Being an enemy of the Nazis hardly hurt him. In 1935, popular as ever, Mickey got his first makeover courtesy of animator Fred Moore, who shortened his nose, reshaped his body, added pupils to his eyes, and gave him his white gloves to help distinguish his hands from the rest of his body. These changes were all prominent in 1940’s Fantasia, in which Mickey, now tail-less, starred as the Sorcerer’s Apprentice. A feat of animation genius, the movie featured animation and sound techniques that are still considered artistically unmatched.
Always one of the good guys, Mickey became a patriot during World War II. He appeared on posters advertising war bonds and promoting national security, but according to multiple sources (and frequently denied by others), his biggest contribution came on D-Day itself, when his name was allegedly the password used among the senior officers in the Allied Forces.
Once the war was over, things lightened up, and Mickey was free to focus on his cartoon adventures with Donald Duck, Goofy, and Pluto. His star has shone brightly ever since. In 1978, in honor of his 50th anniversary, he became the first animated character to get his own star on the Hollywood Walk of Fame.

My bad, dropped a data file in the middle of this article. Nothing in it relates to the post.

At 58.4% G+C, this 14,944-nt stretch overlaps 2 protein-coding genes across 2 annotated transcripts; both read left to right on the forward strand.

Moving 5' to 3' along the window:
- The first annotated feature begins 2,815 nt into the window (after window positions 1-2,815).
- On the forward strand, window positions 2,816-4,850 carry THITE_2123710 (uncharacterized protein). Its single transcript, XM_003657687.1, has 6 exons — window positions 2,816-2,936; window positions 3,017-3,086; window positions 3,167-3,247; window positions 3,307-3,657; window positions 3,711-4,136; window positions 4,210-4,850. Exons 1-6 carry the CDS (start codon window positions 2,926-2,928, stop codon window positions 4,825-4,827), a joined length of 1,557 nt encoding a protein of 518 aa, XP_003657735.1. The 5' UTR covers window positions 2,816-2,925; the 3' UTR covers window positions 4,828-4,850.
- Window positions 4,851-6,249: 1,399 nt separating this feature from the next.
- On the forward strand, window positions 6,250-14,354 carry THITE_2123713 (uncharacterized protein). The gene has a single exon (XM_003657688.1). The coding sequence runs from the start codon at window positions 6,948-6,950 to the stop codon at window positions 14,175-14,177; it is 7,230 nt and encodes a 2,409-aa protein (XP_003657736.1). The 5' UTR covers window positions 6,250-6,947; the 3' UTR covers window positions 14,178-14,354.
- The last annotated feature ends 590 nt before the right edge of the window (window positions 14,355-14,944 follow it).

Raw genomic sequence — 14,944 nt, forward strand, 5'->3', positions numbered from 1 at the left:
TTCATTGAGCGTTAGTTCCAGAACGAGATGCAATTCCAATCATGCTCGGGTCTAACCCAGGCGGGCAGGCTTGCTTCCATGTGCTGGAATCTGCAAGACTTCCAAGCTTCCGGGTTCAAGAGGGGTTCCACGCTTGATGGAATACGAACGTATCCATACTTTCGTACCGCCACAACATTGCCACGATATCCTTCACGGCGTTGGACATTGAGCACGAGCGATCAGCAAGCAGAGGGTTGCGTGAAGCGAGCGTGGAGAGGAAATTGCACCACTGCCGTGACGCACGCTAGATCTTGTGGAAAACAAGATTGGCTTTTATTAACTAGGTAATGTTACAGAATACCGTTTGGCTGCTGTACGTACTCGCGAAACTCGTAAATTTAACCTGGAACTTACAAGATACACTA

While Disney Studios are now famous for full-length features like Aladdin, Snow White and the Seven Dwarfs, Cinderella, Frozen, The Princess and The Frog, and dozens more, Mickey is still the image most closely associated with the company and remains the official mascot of all Disney theme parks. The next generation of fans is watching him on TV on Mickey Mouse Clubhouse, and he’s appeared in video games, comic books, feature films, endless varieties of merchandise, and has had cameos, either as himself or as a hidden Easter egg, in multiple movies and television shows. The Walt Disney Company has morphed from an animation studio into an unrivaled empire, but the man who started it all never forgot its origins:
"I only hope that we don't lose sight of one thing - that it was all started by a mouse." - Walt Disney